I took a nap on Sleep Number's auto-adjusting smart bed

One could get used to this.

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    I've never spent more than a couple of hundred bucks on a bed. After spending a few minutes with Sleep Number's 360 smart bed, however, I'm tempted to reconsider. Why? Because it adapts to my every move. As you toss and turn in the night, the bed will automatically recognize this movement and naturally contour to your body. It will also adjust the firmness of the mattress so if you need more support for your back, for instance, you'll receive the necessary assistance without lifting a finger. These smarts are paired with an adjustable base that will tilt your head upwards if you start snoring in the middle of the night. (Not that I ever snore or anything.)

    Intrigued? I sure am. Sleep Number had a demo unit at CES this year, so of course I jumped at the chance to lie down and take a load off. (It makes a nice change from running between convention halls, anyway.) Here's what I know: It's a super comfortable mattress, with just the right balance of squishiness and rigid support. Secondly, it's positively monstrous, positioning your body high above the floor. As for the promised smarts, well, I have bad news. The version I saw was out of action (a problem with the Bluetooth connection, apparently) so I could only imagine how it would respond to my pretend nighttime fidgeting. Bummer.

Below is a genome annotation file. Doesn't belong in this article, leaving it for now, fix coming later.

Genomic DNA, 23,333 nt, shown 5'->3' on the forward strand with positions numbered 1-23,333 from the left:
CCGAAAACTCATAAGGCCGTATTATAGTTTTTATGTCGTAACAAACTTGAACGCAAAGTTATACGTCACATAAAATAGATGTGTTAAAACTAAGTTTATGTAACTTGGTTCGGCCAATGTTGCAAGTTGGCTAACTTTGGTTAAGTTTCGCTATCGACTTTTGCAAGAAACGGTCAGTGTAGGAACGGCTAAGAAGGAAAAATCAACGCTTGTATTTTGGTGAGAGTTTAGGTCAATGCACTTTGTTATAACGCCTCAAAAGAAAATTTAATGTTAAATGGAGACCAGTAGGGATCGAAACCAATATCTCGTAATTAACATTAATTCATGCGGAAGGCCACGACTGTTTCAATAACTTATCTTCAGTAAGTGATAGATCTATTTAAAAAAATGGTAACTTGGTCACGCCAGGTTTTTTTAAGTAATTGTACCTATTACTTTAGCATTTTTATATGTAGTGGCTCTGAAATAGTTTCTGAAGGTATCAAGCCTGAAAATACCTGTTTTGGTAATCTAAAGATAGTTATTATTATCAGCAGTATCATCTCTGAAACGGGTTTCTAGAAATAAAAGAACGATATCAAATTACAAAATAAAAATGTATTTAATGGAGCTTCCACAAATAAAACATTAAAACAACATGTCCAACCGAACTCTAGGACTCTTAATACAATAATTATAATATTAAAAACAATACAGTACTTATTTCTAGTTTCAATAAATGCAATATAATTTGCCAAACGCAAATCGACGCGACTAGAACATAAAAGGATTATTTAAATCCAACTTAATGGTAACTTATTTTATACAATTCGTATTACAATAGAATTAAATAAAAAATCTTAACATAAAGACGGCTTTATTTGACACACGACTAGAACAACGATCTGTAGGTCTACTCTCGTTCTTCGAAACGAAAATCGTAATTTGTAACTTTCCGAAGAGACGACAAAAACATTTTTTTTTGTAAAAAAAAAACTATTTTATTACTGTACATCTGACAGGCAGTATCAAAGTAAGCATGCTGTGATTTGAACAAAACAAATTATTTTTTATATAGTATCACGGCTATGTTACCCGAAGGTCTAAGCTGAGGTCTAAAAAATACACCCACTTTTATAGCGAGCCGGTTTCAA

Regardless, it's an intriguing product. There's a foot warmer at the bottom of the bed that will turn on before you clamber in at the end of a long day. Some lights underneath the frame will turn on automatically when you get up in the middle of the night. The bed's underlying platform, SleepIQ, will even liaise with your favorite apps, such as Fitbit and Nest, to further learn and adapt to your body. Sleep Number isn't the only company developing smart beds, however. There's the Balluga, for instance, which promised a similar level of comfort on Kickstarter last year.

    Sleep Number promises to ship the bed in the first half of 2017. Pricing is still a mystery -- the company says it will be "similar" to the smart mattresses and frames it offers now -- but I expect it to be on the high end. (The necessary sensors, motors and dual air chambers in the mattress probably don't come cheap.) It will certainly be more expensive than the beds I normally buy, but in return, I would be getting a completely different level of nighttime comfort. Whether that's worth it is a personal preference -- some will argue that you can't put a price on a good night's sleep.

    Click here to catch up on the latest news from CES 2017.

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